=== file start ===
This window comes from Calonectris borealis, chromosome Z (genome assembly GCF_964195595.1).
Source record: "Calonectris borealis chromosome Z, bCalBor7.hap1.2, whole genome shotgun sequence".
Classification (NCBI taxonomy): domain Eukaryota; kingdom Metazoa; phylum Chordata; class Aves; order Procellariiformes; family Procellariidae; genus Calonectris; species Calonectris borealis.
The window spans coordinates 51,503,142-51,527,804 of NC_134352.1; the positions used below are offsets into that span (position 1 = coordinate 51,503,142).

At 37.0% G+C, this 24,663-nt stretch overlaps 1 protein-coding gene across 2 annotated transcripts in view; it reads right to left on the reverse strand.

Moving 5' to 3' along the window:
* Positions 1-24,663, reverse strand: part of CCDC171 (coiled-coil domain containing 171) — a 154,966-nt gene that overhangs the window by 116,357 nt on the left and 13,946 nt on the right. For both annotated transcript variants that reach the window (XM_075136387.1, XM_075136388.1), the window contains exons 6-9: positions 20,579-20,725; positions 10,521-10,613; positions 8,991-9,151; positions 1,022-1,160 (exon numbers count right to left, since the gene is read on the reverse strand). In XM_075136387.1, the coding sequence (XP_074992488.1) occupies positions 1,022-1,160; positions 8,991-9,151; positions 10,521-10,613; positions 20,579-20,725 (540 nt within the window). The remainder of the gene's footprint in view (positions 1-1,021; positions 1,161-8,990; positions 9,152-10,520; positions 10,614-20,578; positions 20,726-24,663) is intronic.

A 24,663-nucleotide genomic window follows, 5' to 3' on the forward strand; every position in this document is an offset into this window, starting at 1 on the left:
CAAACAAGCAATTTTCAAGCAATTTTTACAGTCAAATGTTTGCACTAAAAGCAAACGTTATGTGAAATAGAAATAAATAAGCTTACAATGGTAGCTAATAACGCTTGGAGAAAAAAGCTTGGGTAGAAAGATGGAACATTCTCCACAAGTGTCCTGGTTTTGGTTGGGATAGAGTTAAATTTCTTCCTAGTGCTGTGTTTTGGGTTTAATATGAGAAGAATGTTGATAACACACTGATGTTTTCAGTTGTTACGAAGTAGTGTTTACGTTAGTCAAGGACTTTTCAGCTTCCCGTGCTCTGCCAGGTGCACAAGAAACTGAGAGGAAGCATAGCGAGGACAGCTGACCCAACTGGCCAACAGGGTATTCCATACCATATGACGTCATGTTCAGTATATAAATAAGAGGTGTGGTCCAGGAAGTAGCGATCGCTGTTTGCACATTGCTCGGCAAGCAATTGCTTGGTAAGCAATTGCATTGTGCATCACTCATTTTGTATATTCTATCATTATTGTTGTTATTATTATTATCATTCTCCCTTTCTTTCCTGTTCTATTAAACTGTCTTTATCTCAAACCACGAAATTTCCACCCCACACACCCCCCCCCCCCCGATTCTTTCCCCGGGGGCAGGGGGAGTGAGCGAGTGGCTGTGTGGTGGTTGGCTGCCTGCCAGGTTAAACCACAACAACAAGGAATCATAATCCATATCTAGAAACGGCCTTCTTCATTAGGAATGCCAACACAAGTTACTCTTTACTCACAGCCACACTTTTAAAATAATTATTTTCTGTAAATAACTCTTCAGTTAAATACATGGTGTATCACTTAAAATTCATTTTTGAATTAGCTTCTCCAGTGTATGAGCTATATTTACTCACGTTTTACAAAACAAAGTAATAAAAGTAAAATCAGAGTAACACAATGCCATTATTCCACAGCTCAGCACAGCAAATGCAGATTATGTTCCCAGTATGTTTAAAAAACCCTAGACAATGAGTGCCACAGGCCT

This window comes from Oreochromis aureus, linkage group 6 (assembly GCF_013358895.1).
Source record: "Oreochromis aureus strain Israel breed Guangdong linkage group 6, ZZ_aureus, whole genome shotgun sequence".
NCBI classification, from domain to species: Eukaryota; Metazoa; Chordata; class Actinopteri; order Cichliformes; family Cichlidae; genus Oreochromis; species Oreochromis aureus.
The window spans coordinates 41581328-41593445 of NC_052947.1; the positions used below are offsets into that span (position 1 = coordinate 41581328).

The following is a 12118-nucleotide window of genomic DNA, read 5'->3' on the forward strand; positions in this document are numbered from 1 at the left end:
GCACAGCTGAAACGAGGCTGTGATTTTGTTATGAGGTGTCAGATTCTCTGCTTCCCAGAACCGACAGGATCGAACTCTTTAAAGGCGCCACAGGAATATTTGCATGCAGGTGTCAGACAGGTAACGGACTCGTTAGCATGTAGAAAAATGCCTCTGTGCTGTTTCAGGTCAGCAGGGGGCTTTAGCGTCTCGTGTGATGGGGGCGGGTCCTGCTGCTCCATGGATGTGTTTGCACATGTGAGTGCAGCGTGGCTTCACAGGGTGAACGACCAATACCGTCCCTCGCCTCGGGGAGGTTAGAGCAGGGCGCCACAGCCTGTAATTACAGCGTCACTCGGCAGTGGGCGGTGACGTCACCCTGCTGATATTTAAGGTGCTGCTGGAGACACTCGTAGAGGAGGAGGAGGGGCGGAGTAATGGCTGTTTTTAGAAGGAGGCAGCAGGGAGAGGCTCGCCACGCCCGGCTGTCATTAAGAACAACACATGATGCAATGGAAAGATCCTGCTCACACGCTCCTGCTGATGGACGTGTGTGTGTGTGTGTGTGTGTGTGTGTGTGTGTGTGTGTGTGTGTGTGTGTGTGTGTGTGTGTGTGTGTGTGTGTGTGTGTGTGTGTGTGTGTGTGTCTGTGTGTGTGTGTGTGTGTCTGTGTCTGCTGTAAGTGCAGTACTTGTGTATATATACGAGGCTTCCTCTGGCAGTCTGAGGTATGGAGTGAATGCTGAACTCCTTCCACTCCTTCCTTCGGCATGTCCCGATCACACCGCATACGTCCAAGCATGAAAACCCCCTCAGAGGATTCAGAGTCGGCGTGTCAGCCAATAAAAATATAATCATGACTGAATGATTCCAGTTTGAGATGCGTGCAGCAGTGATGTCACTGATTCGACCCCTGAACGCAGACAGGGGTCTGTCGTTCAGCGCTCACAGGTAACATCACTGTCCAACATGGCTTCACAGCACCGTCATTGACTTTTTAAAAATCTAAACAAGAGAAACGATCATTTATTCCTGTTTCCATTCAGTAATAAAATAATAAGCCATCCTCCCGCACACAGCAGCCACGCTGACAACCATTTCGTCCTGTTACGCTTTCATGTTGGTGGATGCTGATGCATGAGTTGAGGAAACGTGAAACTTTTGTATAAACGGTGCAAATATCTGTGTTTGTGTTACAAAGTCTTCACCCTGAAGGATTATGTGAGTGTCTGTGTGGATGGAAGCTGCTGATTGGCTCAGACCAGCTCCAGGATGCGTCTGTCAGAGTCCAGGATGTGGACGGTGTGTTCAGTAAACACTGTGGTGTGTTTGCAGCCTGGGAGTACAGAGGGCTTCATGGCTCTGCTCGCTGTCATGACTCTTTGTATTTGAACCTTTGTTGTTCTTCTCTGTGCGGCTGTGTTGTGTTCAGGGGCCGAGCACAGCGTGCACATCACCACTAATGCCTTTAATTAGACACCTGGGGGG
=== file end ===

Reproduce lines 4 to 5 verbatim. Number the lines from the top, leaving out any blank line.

The window spans coordinates 51,503,142-51,527,804 of NC_134352.1; the positions used below are offsets into that span (position 1 = coordinate 51,503,142).

At 37.0% G+C, this 24,663-nt stretch overlaps 1 protein-coding gene across 2 annotated transcripts in view; it reads right to left on the reverse strand.